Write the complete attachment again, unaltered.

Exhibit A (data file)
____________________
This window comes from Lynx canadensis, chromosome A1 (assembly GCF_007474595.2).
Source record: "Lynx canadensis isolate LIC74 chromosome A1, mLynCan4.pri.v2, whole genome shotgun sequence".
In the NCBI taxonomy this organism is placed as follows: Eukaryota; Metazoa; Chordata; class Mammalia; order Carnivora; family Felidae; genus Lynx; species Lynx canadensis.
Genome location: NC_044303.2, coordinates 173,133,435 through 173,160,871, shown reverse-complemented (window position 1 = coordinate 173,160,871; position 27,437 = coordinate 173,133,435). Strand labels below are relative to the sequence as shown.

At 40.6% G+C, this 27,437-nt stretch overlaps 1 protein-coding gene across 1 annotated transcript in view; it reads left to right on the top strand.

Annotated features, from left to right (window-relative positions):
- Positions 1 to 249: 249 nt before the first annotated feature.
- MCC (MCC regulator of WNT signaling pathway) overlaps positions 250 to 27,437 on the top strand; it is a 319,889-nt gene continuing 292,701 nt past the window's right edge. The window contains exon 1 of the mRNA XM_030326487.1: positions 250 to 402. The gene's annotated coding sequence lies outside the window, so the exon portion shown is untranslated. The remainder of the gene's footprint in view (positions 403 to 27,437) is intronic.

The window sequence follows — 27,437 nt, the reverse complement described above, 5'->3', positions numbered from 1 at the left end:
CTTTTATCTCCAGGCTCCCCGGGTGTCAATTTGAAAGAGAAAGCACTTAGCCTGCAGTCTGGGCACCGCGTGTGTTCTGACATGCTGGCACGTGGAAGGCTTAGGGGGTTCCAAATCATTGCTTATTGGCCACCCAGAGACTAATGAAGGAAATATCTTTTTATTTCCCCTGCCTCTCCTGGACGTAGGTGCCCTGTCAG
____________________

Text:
This window comes from Lynx canadensis, chromosome A1 (assembly GCF_007474595.2).
Source record: "Lynx canadensis isolate LIC74 chromosome A1, mLynCan4.pri.v2, whole genome shotgun sequence".
In the NCBI taxonomy this organism is placed as follows: Eukaryota; Metazoa; Chordata; class Mammalia; order Carnivora; family Felidae; genus Lynx; species Lynx canadensis.
Genome location: NC_044303.2, coordinates 173,133,435 through 173,160,871, shown reverse-complemented (window position 1 = coordinate 173,160,871; position 27,437 = coordinate 173,133,435). Strand labels below are relative to the sequence as shown.

At 40.6% G+C, this 27,437-nt stretch overlaps 1 protein-coding gene across 1 annotated transcript in view; it reads left to right on the top strand.

Annotated features, from left to right (window-relative positions):
- Positions 1 to 249: 249 nt before the first annotated feature.
- MCC (MCC regulator of WNT signaling pathway) overlaps positions 250 to 27,437 on the top strand; it is a 319,889-nt gene continuing 292,701 nt past the window's right edge. The window contains exon 1 of the mRNA XM_030326487.1: positions 250 to 402. The gene's annotated coding sequence lies outside the window, so the exon portion shown is untranslated. The remainder of the gene's footprint in view (positions 403 to 27,437) is intronic.

The window sequence follows — 27,437 nt, the reverse complement described above, 5'->3', positions numbered from 1 at the left end:
CTTTTATCTCCAGGCTCCCCGGGTGTCAATTTGAAAGAGAAAGCACTTAGCCTGCAGTCTGGGCACCGCGTGTGTTCTGACATGCTGGCACGTGGAAGGCTTAGGGGGTTCCAAATCATTGCTTATTGGCCACCCAGAGACTAATGAAGGAAATATCTTTTTATTTCCCCTGCCTCTCCTGGACGTAGGTGCCCTGTCAG